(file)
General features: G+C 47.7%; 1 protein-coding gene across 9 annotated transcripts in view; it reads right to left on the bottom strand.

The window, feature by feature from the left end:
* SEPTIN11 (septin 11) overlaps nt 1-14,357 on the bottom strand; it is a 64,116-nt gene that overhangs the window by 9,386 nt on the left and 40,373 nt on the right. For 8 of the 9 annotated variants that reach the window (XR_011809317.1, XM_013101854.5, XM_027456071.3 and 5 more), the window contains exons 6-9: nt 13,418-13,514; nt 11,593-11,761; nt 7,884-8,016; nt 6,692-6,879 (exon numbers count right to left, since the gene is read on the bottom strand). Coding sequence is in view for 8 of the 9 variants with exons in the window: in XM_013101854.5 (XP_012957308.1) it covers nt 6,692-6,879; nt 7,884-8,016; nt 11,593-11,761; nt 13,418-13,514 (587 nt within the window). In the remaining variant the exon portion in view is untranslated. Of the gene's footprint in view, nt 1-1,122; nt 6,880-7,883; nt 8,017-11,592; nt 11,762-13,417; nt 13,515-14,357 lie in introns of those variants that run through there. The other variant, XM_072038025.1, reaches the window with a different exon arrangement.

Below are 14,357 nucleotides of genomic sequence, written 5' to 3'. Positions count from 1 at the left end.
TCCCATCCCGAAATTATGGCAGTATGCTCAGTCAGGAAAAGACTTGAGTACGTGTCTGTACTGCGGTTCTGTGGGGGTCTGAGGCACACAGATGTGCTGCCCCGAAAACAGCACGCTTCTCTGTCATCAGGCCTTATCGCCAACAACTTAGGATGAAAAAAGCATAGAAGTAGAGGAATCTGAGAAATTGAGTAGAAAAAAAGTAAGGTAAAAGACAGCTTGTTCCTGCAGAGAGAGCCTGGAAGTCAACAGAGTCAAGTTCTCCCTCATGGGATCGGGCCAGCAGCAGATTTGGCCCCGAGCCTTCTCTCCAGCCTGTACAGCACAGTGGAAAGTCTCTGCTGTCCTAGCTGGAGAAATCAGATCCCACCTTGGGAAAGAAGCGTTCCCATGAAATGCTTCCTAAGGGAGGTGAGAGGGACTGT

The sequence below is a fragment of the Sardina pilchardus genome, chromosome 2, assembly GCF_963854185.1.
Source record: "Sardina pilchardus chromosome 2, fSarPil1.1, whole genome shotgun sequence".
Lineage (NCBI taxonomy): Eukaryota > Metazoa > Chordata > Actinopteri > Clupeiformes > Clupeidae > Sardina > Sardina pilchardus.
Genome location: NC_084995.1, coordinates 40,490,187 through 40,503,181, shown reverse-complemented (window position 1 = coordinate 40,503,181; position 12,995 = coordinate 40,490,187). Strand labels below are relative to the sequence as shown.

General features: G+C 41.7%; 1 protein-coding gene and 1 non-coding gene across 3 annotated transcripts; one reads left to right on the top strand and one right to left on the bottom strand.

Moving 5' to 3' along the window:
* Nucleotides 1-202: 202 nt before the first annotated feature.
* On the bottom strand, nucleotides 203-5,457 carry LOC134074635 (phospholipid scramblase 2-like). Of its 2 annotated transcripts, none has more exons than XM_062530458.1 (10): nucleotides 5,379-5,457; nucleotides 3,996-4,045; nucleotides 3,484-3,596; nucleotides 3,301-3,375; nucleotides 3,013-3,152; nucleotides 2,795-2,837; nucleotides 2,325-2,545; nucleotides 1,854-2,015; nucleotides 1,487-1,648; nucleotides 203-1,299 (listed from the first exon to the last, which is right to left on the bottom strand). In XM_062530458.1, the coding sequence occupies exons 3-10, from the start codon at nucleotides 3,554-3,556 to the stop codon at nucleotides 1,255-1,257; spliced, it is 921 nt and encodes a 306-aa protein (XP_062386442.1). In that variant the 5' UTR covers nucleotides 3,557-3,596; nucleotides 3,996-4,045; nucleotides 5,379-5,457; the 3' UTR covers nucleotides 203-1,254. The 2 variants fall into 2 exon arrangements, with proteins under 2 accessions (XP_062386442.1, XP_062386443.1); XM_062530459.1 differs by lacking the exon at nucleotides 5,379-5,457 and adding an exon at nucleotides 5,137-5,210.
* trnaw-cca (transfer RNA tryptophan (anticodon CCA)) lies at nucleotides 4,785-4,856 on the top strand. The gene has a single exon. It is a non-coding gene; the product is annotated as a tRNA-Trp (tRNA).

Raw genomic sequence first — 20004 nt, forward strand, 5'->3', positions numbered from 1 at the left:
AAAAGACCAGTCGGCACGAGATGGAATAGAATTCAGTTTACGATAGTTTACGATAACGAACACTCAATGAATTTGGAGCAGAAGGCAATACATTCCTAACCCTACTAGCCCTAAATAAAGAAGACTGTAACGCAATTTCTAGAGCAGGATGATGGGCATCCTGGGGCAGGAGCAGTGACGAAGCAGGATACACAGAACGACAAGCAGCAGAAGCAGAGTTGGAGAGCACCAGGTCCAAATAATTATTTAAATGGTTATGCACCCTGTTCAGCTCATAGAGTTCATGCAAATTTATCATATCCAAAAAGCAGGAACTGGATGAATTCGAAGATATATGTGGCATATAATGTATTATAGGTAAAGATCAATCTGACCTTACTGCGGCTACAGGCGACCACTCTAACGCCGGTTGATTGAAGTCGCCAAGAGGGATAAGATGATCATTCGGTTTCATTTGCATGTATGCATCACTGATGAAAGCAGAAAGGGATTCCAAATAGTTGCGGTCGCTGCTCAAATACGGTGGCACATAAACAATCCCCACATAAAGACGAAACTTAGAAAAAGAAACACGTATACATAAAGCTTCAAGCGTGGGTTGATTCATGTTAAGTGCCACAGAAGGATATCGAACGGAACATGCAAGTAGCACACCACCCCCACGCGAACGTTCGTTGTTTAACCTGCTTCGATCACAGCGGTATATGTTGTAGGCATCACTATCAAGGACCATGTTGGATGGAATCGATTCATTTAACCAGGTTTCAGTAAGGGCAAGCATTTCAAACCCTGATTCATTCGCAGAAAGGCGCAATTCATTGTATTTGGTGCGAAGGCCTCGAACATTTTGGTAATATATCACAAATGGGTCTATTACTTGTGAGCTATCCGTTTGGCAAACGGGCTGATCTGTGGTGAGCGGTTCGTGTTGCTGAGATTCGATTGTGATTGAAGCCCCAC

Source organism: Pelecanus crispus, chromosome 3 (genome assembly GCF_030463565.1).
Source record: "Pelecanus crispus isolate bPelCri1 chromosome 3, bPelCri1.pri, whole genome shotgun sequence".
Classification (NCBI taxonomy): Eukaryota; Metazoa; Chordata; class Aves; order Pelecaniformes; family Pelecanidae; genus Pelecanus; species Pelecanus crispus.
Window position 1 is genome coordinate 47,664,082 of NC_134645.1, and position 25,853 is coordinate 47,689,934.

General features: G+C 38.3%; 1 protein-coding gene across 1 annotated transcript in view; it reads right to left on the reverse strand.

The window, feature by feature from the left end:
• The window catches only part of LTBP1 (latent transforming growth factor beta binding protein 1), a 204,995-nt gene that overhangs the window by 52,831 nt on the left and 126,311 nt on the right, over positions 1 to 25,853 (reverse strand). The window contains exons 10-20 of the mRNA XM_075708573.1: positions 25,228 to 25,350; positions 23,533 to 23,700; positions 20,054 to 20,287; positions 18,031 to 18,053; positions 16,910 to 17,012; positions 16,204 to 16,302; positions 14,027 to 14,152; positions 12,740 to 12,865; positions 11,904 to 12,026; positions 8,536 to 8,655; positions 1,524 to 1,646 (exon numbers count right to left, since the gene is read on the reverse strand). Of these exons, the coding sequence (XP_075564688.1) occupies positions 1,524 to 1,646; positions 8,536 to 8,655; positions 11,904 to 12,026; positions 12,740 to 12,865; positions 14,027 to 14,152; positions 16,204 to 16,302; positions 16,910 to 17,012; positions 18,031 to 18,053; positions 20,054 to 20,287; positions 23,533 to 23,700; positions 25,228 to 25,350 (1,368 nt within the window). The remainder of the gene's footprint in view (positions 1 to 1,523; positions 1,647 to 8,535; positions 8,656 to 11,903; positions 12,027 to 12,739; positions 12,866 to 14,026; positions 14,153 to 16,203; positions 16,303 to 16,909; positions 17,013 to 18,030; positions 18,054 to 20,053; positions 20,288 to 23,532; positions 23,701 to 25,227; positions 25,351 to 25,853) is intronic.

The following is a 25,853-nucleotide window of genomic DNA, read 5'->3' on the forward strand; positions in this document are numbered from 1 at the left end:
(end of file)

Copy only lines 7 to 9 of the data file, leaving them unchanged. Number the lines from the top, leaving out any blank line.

Source record: "Sardina pilchardus chromosome 2, fSarPil1.1, whole genome shotgun sequence".
Lineage (NCBI taxonomy): Eukaryota > Metazoa > Chordata > Actinopteri > Clupeiformes > Clupeidae > Sardina > Sardina pilchardus.
Genome location: NC_084995.1, coordinates 40,490,187 through 40,503,181, shown reverse-complemented (window position 1 = coordinate 40,503,181; position 12,995 = coordinate 40,490,187). Strand labels below are relative to the sequence as shown.